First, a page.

The weary sadness

a-love-supremeSo, I’ve been trying to listen to John Coltrane’s masterpiece A Love Supreme every day this month. It’s been interesting.

There’s a point in the last track, the near the end of the 18-minute “Pusuance/Part 4 – Psalm” that strikes me. Around the 13:30 mark, and again around the 16 to 17 minute mark that he hits a four-note riff and the voice of the instrument almost breaks. And the fact that he does it more than once, and it almost breaks each time speaks to me, although I don’t know what it’s saying.

There’s a sadness there. A weariness. It’s like he keeps reaching for something — almost to the breaking point — but doesn’t quite get it. And there’s a sadness that follows that isn’t apparent anywhere else on the disc. The sadness of failure. The weariness of resignation. It’s like the “breakthrough” he had at the beginning of the disc, the joy, is lost and he knows he’ll never get it back.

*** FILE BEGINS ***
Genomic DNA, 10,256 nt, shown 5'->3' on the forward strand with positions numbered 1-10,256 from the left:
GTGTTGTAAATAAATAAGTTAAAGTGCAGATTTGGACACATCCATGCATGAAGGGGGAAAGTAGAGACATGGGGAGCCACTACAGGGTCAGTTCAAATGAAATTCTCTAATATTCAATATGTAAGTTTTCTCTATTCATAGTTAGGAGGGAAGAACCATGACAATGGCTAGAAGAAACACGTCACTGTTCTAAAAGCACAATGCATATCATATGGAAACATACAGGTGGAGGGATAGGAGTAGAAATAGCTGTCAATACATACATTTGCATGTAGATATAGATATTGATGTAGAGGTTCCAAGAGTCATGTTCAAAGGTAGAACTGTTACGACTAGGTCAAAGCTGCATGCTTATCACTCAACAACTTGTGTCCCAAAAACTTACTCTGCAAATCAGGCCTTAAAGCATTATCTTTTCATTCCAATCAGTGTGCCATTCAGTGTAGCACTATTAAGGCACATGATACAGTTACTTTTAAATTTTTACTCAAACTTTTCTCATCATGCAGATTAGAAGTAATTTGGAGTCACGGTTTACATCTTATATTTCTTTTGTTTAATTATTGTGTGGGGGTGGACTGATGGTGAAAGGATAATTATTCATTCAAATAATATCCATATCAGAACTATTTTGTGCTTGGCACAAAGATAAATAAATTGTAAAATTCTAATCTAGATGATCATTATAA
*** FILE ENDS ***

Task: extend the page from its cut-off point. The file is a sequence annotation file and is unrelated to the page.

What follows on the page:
If you’re a jazz scholar and you can enlighten me on this particular part of the music, let me know. If you’re not a jazz scholar, but you hear it to, I’d like to hear your take.

And the experiment continues …


One thought on “The weary sadness

  1. I’m glad your sticking with this. It’s inspired me to finally give him the look I’ve always wanted to. I plan to look for the C.D. at the Library this weekend.

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